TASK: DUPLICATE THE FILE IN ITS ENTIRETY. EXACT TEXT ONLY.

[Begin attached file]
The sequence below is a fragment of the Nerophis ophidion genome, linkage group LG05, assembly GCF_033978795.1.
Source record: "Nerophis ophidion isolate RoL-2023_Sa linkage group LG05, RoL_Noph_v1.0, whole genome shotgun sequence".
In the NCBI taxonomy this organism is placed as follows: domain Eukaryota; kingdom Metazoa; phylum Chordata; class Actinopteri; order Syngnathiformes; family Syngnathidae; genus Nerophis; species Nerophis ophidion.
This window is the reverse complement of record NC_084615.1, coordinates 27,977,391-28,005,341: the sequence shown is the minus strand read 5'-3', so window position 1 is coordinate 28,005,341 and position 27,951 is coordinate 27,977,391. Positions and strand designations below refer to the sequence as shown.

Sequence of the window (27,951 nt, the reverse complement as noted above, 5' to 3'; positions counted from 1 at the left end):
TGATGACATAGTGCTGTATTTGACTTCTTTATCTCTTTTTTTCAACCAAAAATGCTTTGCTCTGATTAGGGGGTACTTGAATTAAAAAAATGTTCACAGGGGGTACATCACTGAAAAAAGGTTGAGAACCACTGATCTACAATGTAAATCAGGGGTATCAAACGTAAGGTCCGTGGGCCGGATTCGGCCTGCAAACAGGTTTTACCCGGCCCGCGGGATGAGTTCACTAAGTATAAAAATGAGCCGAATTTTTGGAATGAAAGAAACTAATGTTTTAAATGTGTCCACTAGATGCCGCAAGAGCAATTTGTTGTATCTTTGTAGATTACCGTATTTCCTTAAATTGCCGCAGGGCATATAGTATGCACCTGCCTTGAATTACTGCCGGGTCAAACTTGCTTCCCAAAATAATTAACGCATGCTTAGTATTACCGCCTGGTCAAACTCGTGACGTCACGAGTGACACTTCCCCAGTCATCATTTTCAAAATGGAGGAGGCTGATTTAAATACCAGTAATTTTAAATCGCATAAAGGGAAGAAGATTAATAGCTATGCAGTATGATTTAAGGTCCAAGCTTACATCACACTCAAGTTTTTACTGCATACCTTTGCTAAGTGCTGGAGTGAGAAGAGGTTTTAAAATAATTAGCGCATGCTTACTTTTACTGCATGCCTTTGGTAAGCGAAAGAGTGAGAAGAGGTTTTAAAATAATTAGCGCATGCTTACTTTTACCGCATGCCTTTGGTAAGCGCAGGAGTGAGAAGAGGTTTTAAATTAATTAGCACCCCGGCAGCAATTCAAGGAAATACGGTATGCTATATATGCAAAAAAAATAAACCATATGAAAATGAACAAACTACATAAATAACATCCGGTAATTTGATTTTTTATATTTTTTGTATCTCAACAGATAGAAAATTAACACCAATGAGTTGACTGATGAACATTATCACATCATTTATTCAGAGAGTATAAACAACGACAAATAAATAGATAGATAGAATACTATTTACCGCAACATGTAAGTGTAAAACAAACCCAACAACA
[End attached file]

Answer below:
The sequence below is a fragment of the Nerophis ophidion genome, linkage group LG05, assembly GCF_033978795.1.
Source record: "Nerophis ophidion isolate RoL-2023_Sa linkage group LG05, RoL_Noph_v1.0, whole genome shotgun sequence".
In the NCBI taxonomy this organism is placed as follows: domain Eukaryota; kingdom Metazoa; phylum Chordata; class Actinopteri; order Syngnathiformes; family Syngnathidae; genus Nerophis; species Nerophis ophidion.
This window is the reverse complement of record NC_084615.1, coordinates 27,977,391-28,005,341: the sequence shown is the minus strand read 5'-3', so window position 1 is coordinate 28,005,341 and position 27,951 is coordinate 27,977,391. Positions and strand designations below refer to the sequence as shown.

Sequence of the window (27,951 nt, the reverse complement as noted above, 5' to 3'; positions counted from 1 at the left end):
TGATGACATAGTGCTGTATTTGACTTCTTTATCTCTTTTTTTCAACCAAAAATGCTTTGCTCTGATTAGGGGGTACTTGAATTAAAAAAATGTTCACAGGGGGTACATCACTGAAAAAAGGTTGAGAACCACTGATCTACAATGTAAATCAGGGGTATCAAACGTAAGGTCCGTGGGCCGGATTCGGCCTGCAAACAGGTTTTACCCGGCCCGCGGGATGAGTTCACTAAGTATAAAAATGAGCCGAATTTTTGGAATGAAAGAAACTAATGTTTTAAATGTGTCCACTAGATGCCGCAAGAGCAATTTGTTGTATCTTTGTAGATTACCGTATTTCCTTAAATTGCCGCAGGGCATATAGTATGCACCTGCCTTGAATTACTGCCGGGTCAAACTTGCTTCCCAAAATAATTAACGCATGCTTAGTATTACCGCCTGGTCAAACTCGTGACGTCACGAGTGACACTTCCCCAGTCATCATTTTCAAAATGGAGGAGGCTGATTTAAATACCAGTAATTTTAAATCGCATAAAGGGAAGAAGATTAATAGCTATGCAGTATGATTTAAGGTCCAAGCTTACATCACACTCAAGTTTTTACTGCATACCTTTGCTAAGTGCTGGAGTGAGAAGAGGTTTTAAAATAATTAGCGCATGCTTACTTTTACTGCATGCCTTTGGTAAGCGAAAGAGTGAGAAGAGGTTTTAAAATAATTAGCGCATGCTTACTTTTACCGCATGCCTTTGGTAAGCGCAGGAGTGAGAAGAGGTTTTAAATTAATTAGCACCCCGGCAGCAATTCAAGGAAATACGGTATGCTATATATGCAAAAAAAATAAACCATATGAAAATGAACAAACTACATAAATAACATCCGGTAATTTGATTTTTTATATTTTTTGTATCTCAACAGATAGAAAATTAACACCAATGAGTTGACTGATGAACATTATCACATCATTTATTCAGAGAGTATAAACAACGACAAATAAATAGATAGATAGAATACTATTTACCGCAACATGTAAGTGTAAAACAAACCCAACAACA